A Hero of Our Own

by | Jan 8, 2016 | 0 comments

Mainstream Urban Fantasy is an easily accessible fiction genre. Its authors blend fantasy and supernatural elements into the modern world to weave a story grounded in what’s familiar while also delivering an undercurrent of otherworldly mystery. The genre includes several long-running series like Jim Butcher’s The Dresden Files and international hits like J. K. Rowling’s Harry Potter. Yet in a genre known for pushing the boundaries of what goes bump in the night, where are our LGBTQ heroes?

I started looking for a gay hero in mainstream fiction in the early nineties while I was pursuing my degree in linguistics at Lawrence University. My studies highlighted themes in classical literature and mythology that echo in modern literature. Heroes of all eras stand up to rulers who would put them down. They take the fight to monsters who would destroy their homes and families. Deepest of all, heroes inevitably wrestle with their own inner demons lest the darkness claim them.

I was only in college, and already that sounded like every single LGBTQ person I knew.

Where the iconic hero is often depicted as a shining knight, the Urban Fantasy character is generally a gritty, wise-cracking, tough-as-nails hero. The villains repeatedly knock the hero down. Yet deep in this hero’s core resides the inner strength to not only keep standing up but also to insult the attacker’s heritage and fashion choices while doing so. That mettle and determination is pure heroism. The bonus snark from the “never-give-up-and-screw-you-for-looking” attitude locks in my fondness for the Urban Fantasy hero.

After graduating, it didn’t look like the literary world was going to offer up a queer hero. Disappointed, I took a job and invested more of my time into acting as a hobby. Starting on stage, and eventually crossing the line into independent film, I once again connected to the common themes that ran deeply in our stories. Mainstream theater and film offer more variation in heroes, and for nearly a decade it was enough. But there is something mind-opening about the novel, and I couldn’t quit them completely.

Returning to printed fiction at the end of the Harry Potter era, I thought for sure the LGBTQ hero had to finally exist. Hunting high and low, I discovered a lot of very good erotica, but the focus of that genre is different. No matter whether I searched online or on shelves, I still could not find a single mainstream Urban Fantasy novel where the primary character was gay, queer, transgendered, or in drag.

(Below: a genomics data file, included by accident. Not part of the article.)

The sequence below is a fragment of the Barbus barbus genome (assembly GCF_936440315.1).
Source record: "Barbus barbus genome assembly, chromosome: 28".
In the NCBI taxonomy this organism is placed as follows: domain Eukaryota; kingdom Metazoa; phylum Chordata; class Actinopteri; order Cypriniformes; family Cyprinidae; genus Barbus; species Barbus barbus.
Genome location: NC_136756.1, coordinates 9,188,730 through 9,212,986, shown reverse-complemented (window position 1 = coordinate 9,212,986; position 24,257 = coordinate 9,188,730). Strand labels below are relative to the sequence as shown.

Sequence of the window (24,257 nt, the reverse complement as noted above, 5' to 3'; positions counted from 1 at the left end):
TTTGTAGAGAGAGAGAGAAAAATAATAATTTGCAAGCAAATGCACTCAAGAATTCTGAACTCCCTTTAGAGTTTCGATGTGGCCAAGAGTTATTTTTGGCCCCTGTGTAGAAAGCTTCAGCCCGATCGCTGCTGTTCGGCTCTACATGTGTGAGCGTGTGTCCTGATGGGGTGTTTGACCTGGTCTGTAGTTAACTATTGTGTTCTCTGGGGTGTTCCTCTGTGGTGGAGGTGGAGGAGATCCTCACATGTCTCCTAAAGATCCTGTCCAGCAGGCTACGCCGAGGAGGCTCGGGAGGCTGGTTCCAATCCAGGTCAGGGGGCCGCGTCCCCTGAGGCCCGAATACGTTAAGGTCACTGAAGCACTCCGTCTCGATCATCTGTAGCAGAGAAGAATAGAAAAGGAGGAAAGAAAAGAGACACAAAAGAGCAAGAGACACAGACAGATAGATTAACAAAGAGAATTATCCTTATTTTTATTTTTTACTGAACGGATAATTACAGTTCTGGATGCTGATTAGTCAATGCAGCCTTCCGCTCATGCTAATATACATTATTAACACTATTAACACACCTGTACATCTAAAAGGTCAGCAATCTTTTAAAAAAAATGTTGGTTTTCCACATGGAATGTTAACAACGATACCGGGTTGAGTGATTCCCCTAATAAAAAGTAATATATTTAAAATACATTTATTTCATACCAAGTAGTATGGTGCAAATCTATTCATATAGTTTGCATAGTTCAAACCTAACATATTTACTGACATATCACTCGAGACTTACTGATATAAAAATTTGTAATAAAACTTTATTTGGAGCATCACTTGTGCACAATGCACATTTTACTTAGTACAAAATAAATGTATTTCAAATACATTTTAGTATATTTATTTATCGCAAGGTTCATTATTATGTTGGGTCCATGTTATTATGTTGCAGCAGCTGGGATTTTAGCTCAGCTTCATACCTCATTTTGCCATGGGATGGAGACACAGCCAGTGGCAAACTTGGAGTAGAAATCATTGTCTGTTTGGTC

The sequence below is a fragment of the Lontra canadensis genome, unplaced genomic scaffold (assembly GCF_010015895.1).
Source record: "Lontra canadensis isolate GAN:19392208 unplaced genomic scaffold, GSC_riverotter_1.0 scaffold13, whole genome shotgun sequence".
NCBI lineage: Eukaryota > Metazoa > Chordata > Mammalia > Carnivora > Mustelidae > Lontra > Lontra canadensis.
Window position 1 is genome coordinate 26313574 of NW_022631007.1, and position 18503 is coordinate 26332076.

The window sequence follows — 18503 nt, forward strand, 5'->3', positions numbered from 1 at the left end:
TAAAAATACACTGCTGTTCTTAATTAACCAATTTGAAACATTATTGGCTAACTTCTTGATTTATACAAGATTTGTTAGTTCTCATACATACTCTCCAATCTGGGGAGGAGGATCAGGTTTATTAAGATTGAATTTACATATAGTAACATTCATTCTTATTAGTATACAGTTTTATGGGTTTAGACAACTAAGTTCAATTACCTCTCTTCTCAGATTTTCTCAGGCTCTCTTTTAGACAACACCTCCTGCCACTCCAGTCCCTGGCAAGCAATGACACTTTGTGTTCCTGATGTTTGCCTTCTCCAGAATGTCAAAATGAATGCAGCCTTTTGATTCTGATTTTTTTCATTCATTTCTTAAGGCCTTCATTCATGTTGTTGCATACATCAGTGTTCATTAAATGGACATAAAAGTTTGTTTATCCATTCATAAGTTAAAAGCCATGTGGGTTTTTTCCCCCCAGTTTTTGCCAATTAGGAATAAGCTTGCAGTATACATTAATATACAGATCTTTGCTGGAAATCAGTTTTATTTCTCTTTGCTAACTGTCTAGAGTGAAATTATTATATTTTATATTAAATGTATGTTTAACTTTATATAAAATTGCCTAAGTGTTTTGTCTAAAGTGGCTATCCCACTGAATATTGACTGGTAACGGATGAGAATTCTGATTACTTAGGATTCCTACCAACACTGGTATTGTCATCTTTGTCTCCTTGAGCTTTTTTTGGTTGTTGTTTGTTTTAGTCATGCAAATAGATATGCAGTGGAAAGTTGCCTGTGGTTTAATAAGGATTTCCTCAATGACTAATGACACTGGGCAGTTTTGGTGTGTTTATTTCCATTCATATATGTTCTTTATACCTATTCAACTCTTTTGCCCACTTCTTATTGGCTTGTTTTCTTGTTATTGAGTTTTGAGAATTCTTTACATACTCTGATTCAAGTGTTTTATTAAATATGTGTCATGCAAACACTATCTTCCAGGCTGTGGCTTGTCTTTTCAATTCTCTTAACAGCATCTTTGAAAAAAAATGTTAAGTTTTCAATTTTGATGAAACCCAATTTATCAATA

I’d reached the point in my quest where all of my heroes would have said something incredibly sarcastic (I did), rolled up their sleeves, and gotten their hands dirty. What the hell? I’d been studying story structure for over 20 years. The characters I’d developed as an actor plumbed the depth of human complexity. I’d certainly read a library’s worth of fiction in my lifetime. The only thing I didn’t know was how books went from an author’s head to a shelf to a reader’s hands. It was time to get my hands dirty.

I earned a job as a production editor with the Wisconsin Historical Society Press. I wanted to make sure there’d be no competition, and fortunately they specialize in nonfiction that collects, preserves, and shares Wisconsin’s stories. It’s a small enough publisher that I’ve been able to see book development at all stages. It was exactly the right match. During the day, I rolled up my sleeves and brought other people’s books into the world. At nights and on weekends I wrote, rewrote, edited, and produced Slumberscythe, the first novel of my Outré War series.

I’m not going to lie; it’s both terrifying and humbling to release a mainstream novel with a gay hero. But he’s our hero, facing challenges in a world that feels familiar and yet hides mysteries. James is caught in a decades-old struggle between Sandmen and Reapers, and he’s going to have to stop being a smartass long enough to get help surviving. He’s also a dreamer, a bit of an aging fan-boy, and when push comes to shove, he tries his damnedest to do the right thing. In this first novel, he takes a stand against a would-be dictator, fights a monster of a man, and faces his own inner darkness.

I may no longer be in college, but that still sounds like every LGBTQ person and supporter I know. Keep being heroes!

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